- Tax law
- Family law
- Labor and Employment Law
- Constitutional law
- Immigration law
- Environmental law
- Intellectual Property Law
While there are some GP’s that limit the types of law they practice, there are others that accept cases and cash from virtually any type of client, in a multitude of legal claims. By far the most popular lawyers are the tort or personal injury lawyers. Movies like “Rainmaker” with Matt Damon are a testament to the reputation of the ambulance chaser.
Who Are Personal Injury Attorneys?
A personal injury attorney [Click Here] specializes in cases that involve personal injury. In cases like this compensation is sought from those legally liable, for intentional, or negligent damages including
- Psychological injury
- Lost wages
- Property damage such as with automobile accidents
- Physical injury such as with a surgery that is botched
- Medical expenses
In law school, these types of attorneys fall under the “Department of Negligence,” but this area of law has many subdivisions and experts, from mass torts, vehicle airbag defects, exploding gas tanks, commercial vehicle accidents and so forth. The bond between these attorneys, is that they have knowledge in handling cases that involve tort law. A tort is a civil “crime” that has been made against a particular group of people or person that justifies filing the money damages suit,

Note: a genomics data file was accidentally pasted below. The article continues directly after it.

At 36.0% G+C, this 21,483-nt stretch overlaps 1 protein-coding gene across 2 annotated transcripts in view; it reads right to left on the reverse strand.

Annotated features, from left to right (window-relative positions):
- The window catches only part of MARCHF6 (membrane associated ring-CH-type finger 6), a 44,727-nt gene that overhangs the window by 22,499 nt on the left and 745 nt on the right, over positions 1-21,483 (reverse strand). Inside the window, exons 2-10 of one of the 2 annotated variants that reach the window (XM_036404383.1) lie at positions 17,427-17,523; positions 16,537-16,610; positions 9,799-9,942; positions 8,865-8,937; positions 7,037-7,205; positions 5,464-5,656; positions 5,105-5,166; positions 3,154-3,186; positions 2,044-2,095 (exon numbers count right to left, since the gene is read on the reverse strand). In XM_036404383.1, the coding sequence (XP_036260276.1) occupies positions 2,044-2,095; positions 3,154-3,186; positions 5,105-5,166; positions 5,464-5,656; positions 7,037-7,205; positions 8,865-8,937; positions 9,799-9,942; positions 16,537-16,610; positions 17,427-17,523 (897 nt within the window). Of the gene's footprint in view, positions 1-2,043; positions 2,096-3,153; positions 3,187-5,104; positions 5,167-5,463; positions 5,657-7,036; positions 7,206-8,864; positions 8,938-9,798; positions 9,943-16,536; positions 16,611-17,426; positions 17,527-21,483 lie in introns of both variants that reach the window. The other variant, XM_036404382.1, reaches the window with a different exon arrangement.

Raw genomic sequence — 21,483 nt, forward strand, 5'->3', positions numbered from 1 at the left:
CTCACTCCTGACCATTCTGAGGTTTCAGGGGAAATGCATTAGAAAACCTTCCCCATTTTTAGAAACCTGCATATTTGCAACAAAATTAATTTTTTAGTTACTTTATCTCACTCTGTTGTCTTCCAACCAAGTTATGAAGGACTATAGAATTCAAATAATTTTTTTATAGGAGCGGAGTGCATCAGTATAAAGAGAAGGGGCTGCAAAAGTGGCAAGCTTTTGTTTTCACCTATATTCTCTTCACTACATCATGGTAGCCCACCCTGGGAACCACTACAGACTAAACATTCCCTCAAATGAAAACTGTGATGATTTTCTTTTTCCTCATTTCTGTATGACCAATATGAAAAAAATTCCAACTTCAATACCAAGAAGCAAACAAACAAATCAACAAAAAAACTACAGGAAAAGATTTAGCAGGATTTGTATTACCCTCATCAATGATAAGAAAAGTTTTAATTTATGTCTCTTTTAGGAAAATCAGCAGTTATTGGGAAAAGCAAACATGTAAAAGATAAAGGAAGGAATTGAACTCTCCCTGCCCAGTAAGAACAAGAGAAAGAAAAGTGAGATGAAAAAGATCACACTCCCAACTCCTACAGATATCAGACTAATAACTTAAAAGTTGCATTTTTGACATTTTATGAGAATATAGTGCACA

A tort is a civil “crime” that has been made against a particular group of people or person that justifies filing the money damages suit, among other things, according to the Cornell University Law School. A crime that is not considered to be a tort-crime is a wrongdoing against the public in general (Learn more.)
One who is guilty of committing a crime may be punished with jail time, and when a tort-crime is determined, the guilty party or their insurance agency, etc. may be held responsible for compensation paid to the party or parties that suffered injury. Personal injury attorneys often also elect to only accept specific kinds of negligence law cases.
Some areas of law he or she may choose to specialize in includes the following:
- Medical accident
- Automobile accident
- Work related accident
- Dental accidents
- Motorcycle accidents
What are Some Differences between General Lawyers and Personal Injury Attorneys?
A general lawyer doesn’t just apply their skills to one particular area of law, which means they have knowledge in a variety of different case types. A tort attorney has specialized knowledge and skill in cases that involve personal injury and tort laws. So this means the knowledge they have about cases of bodily harm is more in-depth than a GP.
A general practitioner can be a tort specialist, and arguably can a better lawyer. After all, he understands better how all the law interrelates. For example, elder abuse law cases have elements of crimes and even involve some probate issues. But in some cases, a GP lacks the specialized knowledge for a complex area of law, such as an asbestos case. These cases are more targeted. To learn more about these issues, contact us at (213) 596-9642.